How many breakfasts or coffees at Cinnamon Bear next door did we share before making a morning or early afternoon shopping trip?

How many times during that season of the cancelled membership, because money was tight (and even a “good deal” is not a deal if you can’t afford it), did she ask for a list of things she could pick up. She always added a few extras. Just because.

How many times?

How many times did we have the conversation that it was not expected for her to purchase my items but it was always appreciated when she did, and sometimes she let me write a check without protest because we learned to communicate about things like that?

When was our last trip to Costco together?

I don’t remember.

She was gone for the month of June, and life was still normal then, and summer vacation happened for me in July when she returned. We each did our own summer-during-a- pandemic-still things, knowing that there was always tomorrow or next time, until there wasn’t.

I took my son on a Costco run the day before he left for a trip out west. It was mid-August, and he needed some food and things, and that’s what moms do.

They take their kids shopping and make sure they are fed.

I remember thinking, This is one of my mom’s legacies. I am now shopping with my kid at Costco, and of course, I will buy him all of the things.

The following morning that son sat out on a back patio and had coffee with his grandma, and she went inside and cooked him eggs and bacon, and they shared one of the best times I have had with Grandma, Mom, before saying goodbye as he headed for his next adventure.

How many tears?

Tears fall freely as I try to finish this post. What am I even trying to say?

Costco Run Grief is real. It’s a vary real reminder that nothing is as it should be anymore and that nothing is guaranteed ~ not even the next shopping trip with my mother.

Instead my sister and I go to Food Lion today and try to make choices that will comfort and be palatable for her. We laugh at what’s not really funny and bristle at who said or did what, and at the end of the day collapse into the writing of words which is where the raw and the real is exposed.

And there is grief.

Mom’s Fall Planter

I decide to welcome fall early this year. It’s still August when I commit.

I know that’s not the official start, but something about knowing, really knowing, that you have months, not years, left with someone, makes every moment count.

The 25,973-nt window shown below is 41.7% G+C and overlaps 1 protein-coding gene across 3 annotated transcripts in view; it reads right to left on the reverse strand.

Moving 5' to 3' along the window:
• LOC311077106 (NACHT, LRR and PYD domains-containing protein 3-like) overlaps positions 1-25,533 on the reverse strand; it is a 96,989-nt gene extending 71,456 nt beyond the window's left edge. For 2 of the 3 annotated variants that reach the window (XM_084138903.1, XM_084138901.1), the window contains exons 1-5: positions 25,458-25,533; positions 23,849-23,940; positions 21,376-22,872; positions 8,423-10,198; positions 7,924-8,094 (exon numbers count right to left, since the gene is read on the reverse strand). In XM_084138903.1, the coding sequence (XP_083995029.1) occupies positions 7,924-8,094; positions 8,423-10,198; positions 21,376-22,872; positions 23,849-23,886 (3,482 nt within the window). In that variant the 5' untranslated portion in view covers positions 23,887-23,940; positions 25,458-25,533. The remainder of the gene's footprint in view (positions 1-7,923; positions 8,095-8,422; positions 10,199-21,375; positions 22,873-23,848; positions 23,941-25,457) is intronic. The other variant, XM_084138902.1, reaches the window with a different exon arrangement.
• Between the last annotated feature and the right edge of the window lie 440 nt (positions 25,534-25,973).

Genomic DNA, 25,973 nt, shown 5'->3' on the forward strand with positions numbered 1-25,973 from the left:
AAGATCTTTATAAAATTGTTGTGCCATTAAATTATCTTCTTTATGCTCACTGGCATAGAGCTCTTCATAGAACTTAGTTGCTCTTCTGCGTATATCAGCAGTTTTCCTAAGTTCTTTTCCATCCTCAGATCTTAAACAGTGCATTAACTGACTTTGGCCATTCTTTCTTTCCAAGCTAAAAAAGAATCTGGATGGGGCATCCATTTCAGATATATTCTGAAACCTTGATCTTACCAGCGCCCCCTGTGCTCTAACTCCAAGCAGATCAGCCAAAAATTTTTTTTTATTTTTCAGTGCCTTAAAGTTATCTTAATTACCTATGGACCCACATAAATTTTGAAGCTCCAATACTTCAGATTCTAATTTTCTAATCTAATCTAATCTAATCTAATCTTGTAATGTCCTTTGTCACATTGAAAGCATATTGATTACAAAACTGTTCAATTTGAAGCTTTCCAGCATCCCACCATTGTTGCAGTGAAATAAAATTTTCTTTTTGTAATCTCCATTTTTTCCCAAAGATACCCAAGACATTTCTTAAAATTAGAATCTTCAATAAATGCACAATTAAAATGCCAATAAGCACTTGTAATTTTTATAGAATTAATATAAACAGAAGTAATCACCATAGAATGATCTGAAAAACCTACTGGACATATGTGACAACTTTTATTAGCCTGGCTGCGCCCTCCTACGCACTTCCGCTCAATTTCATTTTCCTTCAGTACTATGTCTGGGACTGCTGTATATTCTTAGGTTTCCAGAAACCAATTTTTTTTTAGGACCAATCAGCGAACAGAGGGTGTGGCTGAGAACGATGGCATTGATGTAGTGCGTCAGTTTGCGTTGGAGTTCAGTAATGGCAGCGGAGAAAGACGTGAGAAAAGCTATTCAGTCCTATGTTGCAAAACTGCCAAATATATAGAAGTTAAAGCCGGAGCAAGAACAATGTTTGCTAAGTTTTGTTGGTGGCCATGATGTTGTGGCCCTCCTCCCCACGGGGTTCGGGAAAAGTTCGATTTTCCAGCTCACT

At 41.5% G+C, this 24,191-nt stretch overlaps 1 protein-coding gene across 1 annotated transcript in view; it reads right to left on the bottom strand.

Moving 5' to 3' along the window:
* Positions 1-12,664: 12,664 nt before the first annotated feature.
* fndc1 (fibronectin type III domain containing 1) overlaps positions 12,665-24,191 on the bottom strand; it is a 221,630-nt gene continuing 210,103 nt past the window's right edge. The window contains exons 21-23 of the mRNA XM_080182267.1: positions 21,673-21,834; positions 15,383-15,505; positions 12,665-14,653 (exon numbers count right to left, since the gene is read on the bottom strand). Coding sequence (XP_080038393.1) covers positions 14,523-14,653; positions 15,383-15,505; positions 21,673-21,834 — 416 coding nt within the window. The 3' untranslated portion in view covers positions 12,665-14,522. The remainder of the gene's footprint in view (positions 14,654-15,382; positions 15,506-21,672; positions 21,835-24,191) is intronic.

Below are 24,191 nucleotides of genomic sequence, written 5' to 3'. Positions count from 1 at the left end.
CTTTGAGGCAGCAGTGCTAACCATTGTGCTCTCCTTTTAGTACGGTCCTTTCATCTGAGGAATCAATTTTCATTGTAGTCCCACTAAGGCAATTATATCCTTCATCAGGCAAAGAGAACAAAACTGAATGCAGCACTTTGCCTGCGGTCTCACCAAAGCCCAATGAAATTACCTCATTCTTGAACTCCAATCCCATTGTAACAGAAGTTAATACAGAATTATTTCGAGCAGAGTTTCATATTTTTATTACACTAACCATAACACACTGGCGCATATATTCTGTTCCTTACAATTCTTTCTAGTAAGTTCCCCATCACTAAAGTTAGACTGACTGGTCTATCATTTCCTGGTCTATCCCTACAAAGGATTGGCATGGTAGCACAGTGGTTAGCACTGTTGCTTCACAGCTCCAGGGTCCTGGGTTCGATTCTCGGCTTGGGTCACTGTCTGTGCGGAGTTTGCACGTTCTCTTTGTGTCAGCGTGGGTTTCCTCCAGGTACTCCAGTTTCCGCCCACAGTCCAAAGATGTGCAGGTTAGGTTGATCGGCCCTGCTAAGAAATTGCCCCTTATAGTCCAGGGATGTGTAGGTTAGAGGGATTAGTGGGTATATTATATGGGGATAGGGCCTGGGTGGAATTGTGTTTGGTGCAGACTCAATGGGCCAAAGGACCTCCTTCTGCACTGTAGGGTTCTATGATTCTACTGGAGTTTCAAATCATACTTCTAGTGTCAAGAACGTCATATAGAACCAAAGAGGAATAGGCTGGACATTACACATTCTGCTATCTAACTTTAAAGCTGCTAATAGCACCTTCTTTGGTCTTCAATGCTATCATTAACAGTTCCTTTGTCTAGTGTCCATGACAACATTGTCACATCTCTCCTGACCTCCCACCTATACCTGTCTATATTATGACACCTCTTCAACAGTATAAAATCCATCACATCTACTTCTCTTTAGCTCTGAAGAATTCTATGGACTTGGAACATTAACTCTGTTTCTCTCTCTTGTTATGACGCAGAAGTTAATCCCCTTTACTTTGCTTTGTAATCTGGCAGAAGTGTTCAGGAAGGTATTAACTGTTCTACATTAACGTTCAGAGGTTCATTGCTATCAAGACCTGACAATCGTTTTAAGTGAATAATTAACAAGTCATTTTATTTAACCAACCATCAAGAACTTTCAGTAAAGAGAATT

We know that, right? That all of the moments count? Turn towards those you love while you can. It’s a great theory, but the practice of it, in blog-friendly language, is oh my.

Really tough.

Because life. And death. And all of that in-between. And not all of us get to know ahead of time.

And what are months, anyway? Twelve of them make up a year. That leads to twenty-four, which is two years, and so on. Not without hope, and yet, there is also reality.

So last Friday, as Mom and Dad visited the oncologist, my sister and I ran afternoon errands together. Something about a perceived sense of normalcy and control made this an adventure filled with hilarity and comic relief.

We are good at comic relief. Also irreverent hilarity.

After all of the musts, I chose a want and decided to get fall plants for mom’s outdoor planter.

Each Mother’s Day I plant one of the large planters in front of my parents’ house for Mom, and on Father’s Day I plant the other for Dad. This year was different on Mother’s Day, due, in part to the pandemic and its limitations.

Instead of selecting individual plants, I chose a hanging basket from the local food coop, planning to empty it into the planter, ready made style. When Mom saw what I was doing, she preferred to keep it as a hanging basket, so up on the porch it went.

Her planter remained sparsely populated with perennial growth from previous years, a rosemary bush, lambs ears, purple salvia, and a lone geranium, added by me to fill an obvious gap. These continued growing all summer but never fully got it together.

I tried looking back in my phone to see if I had a picture of that planter, and just the act of scrolling backwards to May brought a heaviness to my chest and tears to my eyes. We can’t go back to before.

I decided to seize my (and mom’s) favorite season and plant for fall to welcome her home from her long day of medical appointments.

And that’s what I did.

Happy Fall, Y’all! Let’s make this one count!